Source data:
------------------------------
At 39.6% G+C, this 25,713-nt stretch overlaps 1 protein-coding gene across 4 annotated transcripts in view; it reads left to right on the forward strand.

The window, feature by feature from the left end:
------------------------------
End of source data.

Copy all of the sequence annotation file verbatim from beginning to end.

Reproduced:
At 39.6% G+C, this 25,713-nt stretch overlaps 1 protein-coding gene across 4 annotated transcripts in view; it reads left to right on the forward strand.

The window, feature by feature from the left end: